When it comes to selecting the correct inductive proximity sensor to use in your metal application, there is a major factor to consider. The composition of the metal being used in the process can greatly affect the functionality of the proximity sensor. On a basic level, all metals can fit into one of two categories, magnetic (ferrous) or nonmagnetic (nonferrous).
Magnetic metals are pretty straightforward when it comes to selecting a sensor, as any inductive proximity switch will detect this type of metal. However, nonmagnetic metals can get a little more difficult, as you would need to take into account the decreased sensing range found with these targets. The factor by which the sensing range is reduced, based on the target material, is called the reduction factor.
The table shows the typical values for the reduction factor of common materials. The smaller the reduction factor, the smaller the sensing range for that specific material. So when using a standard inductive proximity sensor with a nonmagnetic metal, you will experience a decreased sensing range.
To counter this occurrence you may want to consider reduction factor 1 proximity sensors. These sensors have no reduction in sensing distance when detecting nonferrous metal targets. Standard inductive proximity switches can be subject to a sensing range reduction of up to 70% when detecting materials with nonmagnetic properties. The reduction factor sensors allow targets of various metals to be detected at the same range as any standard ferrous metal. Reduction factor 1 sensors will detect all types of metals with the provided sensing distance listed in its specifications. This type of sensor is an excellent choice with nonmagnetic metals or if you are unsure exactly which metal is being used.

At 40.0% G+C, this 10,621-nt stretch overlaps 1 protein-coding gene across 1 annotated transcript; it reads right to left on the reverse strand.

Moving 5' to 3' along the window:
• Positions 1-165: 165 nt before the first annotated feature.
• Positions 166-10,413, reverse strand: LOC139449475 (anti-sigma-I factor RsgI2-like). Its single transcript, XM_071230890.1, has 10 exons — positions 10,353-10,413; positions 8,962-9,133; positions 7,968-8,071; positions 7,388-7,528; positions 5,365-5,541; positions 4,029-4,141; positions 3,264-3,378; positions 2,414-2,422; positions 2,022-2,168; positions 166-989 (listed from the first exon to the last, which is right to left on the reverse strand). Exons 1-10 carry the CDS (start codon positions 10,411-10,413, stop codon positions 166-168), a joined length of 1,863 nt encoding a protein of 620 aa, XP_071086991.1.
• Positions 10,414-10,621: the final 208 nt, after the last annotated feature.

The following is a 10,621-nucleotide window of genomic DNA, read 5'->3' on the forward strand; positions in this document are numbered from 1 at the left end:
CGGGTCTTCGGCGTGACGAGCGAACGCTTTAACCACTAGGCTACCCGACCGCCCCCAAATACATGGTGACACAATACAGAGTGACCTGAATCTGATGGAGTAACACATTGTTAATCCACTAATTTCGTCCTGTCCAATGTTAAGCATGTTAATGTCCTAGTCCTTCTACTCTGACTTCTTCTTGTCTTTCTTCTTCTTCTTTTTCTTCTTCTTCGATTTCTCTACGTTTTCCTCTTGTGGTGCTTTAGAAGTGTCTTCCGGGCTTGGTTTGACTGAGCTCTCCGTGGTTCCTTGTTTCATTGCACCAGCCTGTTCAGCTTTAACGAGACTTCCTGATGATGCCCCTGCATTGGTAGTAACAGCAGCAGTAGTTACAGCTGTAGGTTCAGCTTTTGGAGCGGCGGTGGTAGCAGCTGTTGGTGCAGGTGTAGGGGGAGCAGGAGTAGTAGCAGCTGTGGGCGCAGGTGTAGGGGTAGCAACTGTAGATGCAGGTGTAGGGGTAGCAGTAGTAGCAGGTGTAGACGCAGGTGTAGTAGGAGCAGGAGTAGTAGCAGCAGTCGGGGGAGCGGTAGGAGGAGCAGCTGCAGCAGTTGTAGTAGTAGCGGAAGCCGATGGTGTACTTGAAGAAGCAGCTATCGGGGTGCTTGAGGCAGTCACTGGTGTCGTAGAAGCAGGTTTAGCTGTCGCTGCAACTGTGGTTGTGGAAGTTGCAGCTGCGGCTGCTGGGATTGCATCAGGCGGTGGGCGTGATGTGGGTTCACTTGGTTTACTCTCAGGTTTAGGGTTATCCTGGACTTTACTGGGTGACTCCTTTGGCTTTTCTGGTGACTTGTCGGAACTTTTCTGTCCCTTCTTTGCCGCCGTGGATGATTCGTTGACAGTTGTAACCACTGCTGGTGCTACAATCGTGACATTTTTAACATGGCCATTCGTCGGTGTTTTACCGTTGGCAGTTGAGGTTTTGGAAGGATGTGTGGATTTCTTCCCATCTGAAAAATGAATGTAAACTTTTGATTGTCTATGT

Along with the standard inductive proximity sensors and reduction factor 1 sensors, there are also inductive sensors designed to detect only ferrous or only nonferrous targets. Sensors that detect only ferrous metals will completely ignore any nonmagnetic materials within the sensing range. Similarly, nonferrous only sensors will not detect any magnetic metals that are near the transducer face. This can be useful if you are sensing a ferrous metal that is embedded within a nonferrous metal or vice versa.
Let’s take a look at some example materials and the type of sensor that would be best suited for that metal:
This is a plain carbon steel that is popular due to its strength, corrosion resistance, and good welding properties. Common uses for this type of steel would include: automotive, machining, construction, and piping.
This ferrous grade of steel is the standard target for an inductive sensor and would have a reduction factor of one making it usable up to the maximum sensing range listed on the data sheet. Any standard inductive proximity sensor would be a good choice with this type.
This would be the most commonly used grade of stainless steel due to its corrosion resistance, toughness, and ease of cleaning. It is used in a variety of home and commercial applications including: food and beverage (processing equipment), tools, furniture, architecture, and mining.
Type 304 steel can display magnetic properties due to its composition, but it would contain less ferrous materials than the standard target steel. For this reason, type 304 steel is located on the reduction factor table shown above. This stainless steel has a reduction factor of 0.75, which translates to a 25% loss of sensing distance. You would want to use a reduction factor 1 inductive sensor with this grade of steel to achieve the maximum distance from the target to the sensor.
This material is another common stainless steel due to its ability to be easily machined. It has decreased corrosion resistance and strength in order to retain this property but is still considered very tough. This steel is used in making the following items: gears, shafts, screws, nuts and bolts.
Type 303 steel has slightly more ferrous materials in its make-up than type 304 but still less than the standard target. It has a reduction factor of 0.85, which indicates a sensing distance reduction of about 15%. A reduction factor 1 inductive proximity switch would be the best choice to ensure the maximum sensing range.
Copper is a popular metal due to its high thermal and electrical conductivity. The major uses of copper are: electrical wires, roofing, plumbing, and industrial machinery.
Copper is a nonmagnetic metal with a reduction factor of 0.3. A standard inductive proximity sensor experiences a sensing range decreased by 70% for a copper target. A reduction factor 1 sensor would allow the sensor to detect targets composed of this material at its specified sensing distance.